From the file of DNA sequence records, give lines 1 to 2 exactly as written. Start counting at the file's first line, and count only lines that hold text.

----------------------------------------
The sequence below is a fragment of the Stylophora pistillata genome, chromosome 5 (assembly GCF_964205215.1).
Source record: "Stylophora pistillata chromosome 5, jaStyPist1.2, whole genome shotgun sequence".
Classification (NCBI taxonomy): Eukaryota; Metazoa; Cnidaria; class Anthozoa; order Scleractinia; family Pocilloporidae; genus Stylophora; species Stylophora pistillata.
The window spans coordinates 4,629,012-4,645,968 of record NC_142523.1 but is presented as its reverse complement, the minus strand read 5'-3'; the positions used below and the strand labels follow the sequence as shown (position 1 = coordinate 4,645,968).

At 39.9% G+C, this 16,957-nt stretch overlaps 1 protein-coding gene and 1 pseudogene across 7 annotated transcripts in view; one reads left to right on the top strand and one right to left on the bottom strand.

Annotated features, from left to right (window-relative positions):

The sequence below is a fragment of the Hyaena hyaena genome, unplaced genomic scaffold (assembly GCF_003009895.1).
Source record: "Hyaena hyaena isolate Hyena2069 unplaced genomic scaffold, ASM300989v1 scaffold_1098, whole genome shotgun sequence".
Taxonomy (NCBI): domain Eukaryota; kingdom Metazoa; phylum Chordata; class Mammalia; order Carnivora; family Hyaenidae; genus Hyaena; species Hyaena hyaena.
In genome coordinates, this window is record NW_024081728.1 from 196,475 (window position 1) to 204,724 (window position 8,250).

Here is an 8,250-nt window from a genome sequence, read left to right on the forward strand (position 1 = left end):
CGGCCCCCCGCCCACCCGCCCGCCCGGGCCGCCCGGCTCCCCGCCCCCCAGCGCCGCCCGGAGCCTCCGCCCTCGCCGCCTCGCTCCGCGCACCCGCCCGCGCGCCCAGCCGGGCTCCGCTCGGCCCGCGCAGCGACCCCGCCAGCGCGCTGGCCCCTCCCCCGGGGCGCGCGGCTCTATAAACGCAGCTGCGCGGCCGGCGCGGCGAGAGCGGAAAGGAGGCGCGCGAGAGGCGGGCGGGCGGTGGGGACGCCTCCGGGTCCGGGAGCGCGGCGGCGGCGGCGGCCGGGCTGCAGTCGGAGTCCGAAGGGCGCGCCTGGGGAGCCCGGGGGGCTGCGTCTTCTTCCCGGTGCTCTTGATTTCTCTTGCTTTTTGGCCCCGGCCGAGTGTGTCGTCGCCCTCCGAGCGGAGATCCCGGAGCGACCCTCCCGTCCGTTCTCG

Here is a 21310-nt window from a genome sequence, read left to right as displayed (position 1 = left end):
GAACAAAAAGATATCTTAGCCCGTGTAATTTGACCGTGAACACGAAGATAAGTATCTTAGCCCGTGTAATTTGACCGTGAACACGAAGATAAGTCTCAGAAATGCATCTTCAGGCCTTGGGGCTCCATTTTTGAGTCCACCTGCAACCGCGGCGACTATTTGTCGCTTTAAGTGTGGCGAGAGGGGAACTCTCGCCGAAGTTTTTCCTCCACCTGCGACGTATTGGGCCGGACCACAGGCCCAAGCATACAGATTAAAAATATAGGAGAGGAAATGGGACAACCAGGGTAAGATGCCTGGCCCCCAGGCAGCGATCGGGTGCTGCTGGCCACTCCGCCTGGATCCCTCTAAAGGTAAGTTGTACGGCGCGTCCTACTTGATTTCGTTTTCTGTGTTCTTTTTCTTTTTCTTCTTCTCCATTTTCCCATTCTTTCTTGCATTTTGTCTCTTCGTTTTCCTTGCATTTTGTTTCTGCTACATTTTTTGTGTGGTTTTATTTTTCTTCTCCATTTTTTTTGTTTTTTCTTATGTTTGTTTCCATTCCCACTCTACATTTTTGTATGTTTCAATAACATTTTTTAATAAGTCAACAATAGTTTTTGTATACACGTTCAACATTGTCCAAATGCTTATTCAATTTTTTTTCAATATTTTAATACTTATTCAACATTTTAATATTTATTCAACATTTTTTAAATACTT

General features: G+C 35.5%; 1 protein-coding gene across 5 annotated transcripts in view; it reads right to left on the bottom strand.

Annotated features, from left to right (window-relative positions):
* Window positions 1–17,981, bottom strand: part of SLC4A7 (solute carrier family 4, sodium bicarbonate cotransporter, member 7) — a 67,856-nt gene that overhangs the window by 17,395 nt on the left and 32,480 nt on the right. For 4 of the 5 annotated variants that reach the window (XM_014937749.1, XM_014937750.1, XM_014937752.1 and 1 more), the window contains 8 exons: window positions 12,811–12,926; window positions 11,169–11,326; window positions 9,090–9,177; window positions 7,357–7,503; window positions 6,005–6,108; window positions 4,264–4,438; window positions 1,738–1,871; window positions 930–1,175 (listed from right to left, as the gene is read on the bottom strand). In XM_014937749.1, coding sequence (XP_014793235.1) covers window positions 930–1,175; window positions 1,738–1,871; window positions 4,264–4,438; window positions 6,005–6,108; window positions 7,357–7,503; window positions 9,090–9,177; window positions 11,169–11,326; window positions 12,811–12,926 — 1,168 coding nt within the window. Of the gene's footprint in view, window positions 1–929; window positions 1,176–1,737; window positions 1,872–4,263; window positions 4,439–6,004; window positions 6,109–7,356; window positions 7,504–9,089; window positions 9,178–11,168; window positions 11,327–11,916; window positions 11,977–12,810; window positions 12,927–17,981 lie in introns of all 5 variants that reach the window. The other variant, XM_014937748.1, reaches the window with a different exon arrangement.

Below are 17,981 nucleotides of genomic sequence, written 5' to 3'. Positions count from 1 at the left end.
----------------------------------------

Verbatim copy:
The sequence below is a fragment of the Stylophora pistillata genome, chromosome 5 (assembly GCF_964205215.1).
Source record: "Stylophora pistillata chromosome 5, jaStyPist1.2, whole genome shotgun sequence".